Fusarium species coexist as toxigenic, systemic pathogens in sweet corn seed production in southwestern Idaho, USA. We hypothesized that fungal antagonists of seedborne Fusarium would differentially alter production of Fusarium mycotoxins directly and/or systemically. We challenged the Fusarium complex by in vitro antagonism trials and in situ silk and seed inoculations with fungal antagonists. Fungal antagonists reduced growth and sporulation of Fusarium species in vitro from 40.5% to as much as 100%. Pichia membranifaciens and Penicillium griseolum reduced fumonisin production by F. verticillioides by 73% and 49%, respectively, while P. membranifaciens and a novel Penicillium sp. (WPT) reduced fumonisins by F. proliferatum 56% and 78%, respectively. In situ, pre-planting inoculation of seeds with Penicillium WPT systemically increased fumonisins in the resulting crop. Morchella snyderi applied to silks of an F1 cross systemically reduced deoxynivalenol by 47% in mature seeds of the F2. Antagonists failed to suppress Fusarium in mature kernels following silk inoculations, although the ratio of F. verticillioides to total Fusarium double with some inoculants. Fusarium mycotoxin concentrations in sweet corn seed change systemically, as well as locally, in response to the presence of fungal antagonists, although in Fusarium presence in situ was not changed. Full article
(This article belongs to the Special Issue Mycotoxigenic Fungi and Their Interactions with Plants)
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Review

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Open AccessReview
Trichothecenes in Cereal Grains – An Update
Toxins 2019, 11(11), 634; https://doi.org/10.3390/toxins11110634 - 31 Oct 2019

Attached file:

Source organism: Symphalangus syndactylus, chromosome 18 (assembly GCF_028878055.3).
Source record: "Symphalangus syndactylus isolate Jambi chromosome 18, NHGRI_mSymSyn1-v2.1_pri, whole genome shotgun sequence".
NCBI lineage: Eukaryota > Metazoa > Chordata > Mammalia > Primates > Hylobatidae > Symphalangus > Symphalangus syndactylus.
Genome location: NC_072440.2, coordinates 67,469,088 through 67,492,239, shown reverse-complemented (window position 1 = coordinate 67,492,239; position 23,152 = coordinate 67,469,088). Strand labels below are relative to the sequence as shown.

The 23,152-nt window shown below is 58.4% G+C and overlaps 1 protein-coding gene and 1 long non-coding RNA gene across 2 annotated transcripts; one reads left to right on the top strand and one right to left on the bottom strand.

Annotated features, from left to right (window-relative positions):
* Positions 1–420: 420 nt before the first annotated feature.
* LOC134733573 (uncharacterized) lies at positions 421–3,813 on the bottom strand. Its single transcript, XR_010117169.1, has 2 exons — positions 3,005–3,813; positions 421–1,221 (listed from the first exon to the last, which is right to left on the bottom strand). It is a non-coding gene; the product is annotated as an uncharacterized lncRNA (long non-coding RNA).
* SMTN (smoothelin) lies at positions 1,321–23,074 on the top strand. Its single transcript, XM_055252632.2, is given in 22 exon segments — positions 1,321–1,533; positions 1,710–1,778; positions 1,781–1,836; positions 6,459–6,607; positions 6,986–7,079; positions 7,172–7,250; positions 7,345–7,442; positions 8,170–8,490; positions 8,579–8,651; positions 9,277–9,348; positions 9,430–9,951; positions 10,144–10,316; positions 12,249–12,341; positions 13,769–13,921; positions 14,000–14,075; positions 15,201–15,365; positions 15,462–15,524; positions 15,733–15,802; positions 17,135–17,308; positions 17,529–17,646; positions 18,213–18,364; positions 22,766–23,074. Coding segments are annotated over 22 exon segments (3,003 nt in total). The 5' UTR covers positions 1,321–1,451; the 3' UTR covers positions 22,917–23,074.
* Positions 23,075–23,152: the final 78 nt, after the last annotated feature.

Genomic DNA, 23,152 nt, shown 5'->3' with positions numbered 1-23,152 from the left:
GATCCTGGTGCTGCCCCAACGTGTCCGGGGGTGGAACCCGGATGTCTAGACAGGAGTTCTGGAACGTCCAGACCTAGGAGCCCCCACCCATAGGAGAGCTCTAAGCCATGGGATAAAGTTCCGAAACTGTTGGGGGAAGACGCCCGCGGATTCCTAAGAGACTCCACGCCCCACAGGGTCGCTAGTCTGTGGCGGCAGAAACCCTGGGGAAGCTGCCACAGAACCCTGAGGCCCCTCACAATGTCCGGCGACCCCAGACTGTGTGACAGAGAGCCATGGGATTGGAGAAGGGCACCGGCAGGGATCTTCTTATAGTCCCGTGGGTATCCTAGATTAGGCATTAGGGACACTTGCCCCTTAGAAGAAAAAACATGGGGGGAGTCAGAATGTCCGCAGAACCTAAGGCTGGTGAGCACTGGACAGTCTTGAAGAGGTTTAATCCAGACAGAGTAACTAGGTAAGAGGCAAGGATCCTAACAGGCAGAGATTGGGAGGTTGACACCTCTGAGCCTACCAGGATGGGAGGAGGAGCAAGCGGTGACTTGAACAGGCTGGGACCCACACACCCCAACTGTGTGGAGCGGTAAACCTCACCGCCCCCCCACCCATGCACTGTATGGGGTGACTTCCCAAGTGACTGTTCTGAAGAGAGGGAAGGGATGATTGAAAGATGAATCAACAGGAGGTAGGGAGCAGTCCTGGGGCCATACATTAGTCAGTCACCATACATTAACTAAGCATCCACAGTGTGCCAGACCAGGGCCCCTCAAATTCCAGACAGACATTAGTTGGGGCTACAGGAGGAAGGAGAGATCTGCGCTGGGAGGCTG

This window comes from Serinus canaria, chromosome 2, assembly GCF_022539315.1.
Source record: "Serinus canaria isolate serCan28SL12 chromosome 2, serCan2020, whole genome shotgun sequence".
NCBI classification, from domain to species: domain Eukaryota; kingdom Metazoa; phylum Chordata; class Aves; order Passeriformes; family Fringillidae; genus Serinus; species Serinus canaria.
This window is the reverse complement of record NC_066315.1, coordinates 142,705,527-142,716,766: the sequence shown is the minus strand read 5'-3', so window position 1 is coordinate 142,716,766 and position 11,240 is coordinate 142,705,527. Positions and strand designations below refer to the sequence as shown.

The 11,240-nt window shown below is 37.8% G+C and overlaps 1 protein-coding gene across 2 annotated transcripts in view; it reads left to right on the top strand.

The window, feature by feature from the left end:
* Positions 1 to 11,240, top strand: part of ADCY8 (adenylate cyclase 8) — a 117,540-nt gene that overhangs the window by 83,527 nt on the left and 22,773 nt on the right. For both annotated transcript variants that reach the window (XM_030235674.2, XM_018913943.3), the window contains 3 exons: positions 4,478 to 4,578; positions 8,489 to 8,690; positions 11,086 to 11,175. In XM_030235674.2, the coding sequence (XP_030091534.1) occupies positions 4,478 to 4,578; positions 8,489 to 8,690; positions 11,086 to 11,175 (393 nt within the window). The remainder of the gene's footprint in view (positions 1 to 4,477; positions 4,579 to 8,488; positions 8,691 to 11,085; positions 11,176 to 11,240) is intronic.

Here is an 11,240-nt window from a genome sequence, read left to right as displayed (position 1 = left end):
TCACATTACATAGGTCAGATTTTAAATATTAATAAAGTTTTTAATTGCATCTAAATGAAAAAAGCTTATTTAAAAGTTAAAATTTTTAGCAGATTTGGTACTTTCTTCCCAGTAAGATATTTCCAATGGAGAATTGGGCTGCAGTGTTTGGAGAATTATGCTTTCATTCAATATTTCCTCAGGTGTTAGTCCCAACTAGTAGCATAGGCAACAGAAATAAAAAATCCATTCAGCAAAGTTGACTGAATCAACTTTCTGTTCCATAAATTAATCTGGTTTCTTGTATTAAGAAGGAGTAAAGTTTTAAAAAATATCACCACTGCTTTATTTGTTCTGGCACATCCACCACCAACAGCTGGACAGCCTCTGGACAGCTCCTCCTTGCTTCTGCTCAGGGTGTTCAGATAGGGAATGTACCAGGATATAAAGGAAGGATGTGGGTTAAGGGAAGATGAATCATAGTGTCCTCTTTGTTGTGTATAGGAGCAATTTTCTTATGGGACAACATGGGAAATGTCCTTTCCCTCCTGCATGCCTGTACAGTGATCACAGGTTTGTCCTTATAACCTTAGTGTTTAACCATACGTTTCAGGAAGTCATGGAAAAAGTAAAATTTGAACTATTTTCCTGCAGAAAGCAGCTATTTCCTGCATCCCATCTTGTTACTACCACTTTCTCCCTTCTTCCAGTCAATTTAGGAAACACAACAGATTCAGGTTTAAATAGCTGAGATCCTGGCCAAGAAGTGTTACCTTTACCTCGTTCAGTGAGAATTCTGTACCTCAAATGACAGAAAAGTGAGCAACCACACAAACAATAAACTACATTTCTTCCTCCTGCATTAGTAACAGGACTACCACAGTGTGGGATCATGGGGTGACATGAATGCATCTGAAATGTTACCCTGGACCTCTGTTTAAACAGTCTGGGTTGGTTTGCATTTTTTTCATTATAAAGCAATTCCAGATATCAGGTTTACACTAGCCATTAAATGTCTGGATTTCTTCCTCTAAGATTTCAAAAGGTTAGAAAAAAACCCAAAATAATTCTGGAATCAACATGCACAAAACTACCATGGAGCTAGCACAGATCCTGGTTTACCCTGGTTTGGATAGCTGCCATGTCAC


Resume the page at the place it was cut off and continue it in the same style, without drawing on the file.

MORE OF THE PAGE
Abstract
Trichothecenes are sesquiterpenoid mycotoxins produced by fungi from the order Hypocreales, including members of the Fusarium genus that infect cereal grain crops. Different trichothecene-producing Fusarium species and strains have different trichothecene chemotypes belonging to the Type A and B class. These fungi cause [...] Read more.
Trichothecenes are sesquiterpenoid mycotoxins produced by fungi from the order Hypocreales, including members of the Fusarium genus that infect cereal grain crops. Different trichothecene-producing Fusarium species and strains have different trichothecene chemotypes belonging to the Type A and B class. These fungi cause a disease of small grain cereals, called Fusarium head blight, and their toxins contaminate host tissues. As potent inhibitors of eukaryotic protein synthesis, trichothecenes pose a health risk to human and animal consumers of infected cereal grains. In 2009, Foroud and Eudes published a review of trichothecenes in cereal grains for human consumption. As an update to this review, the work herein provides a comprehensive and multi-disciplinary review of the Fusarium trichothecenes covering topics in chemistry and biochemistry, pathogen biology, trichothecene toxicity, molecular mechanisms of resistance or detoxification, genetics of resistance and breeding strategies to reduce their contamination of wheat and barley. Full article
(This article belongs to the Special Issue Mycotoxigenic Fungi and Their Interactions with Plants)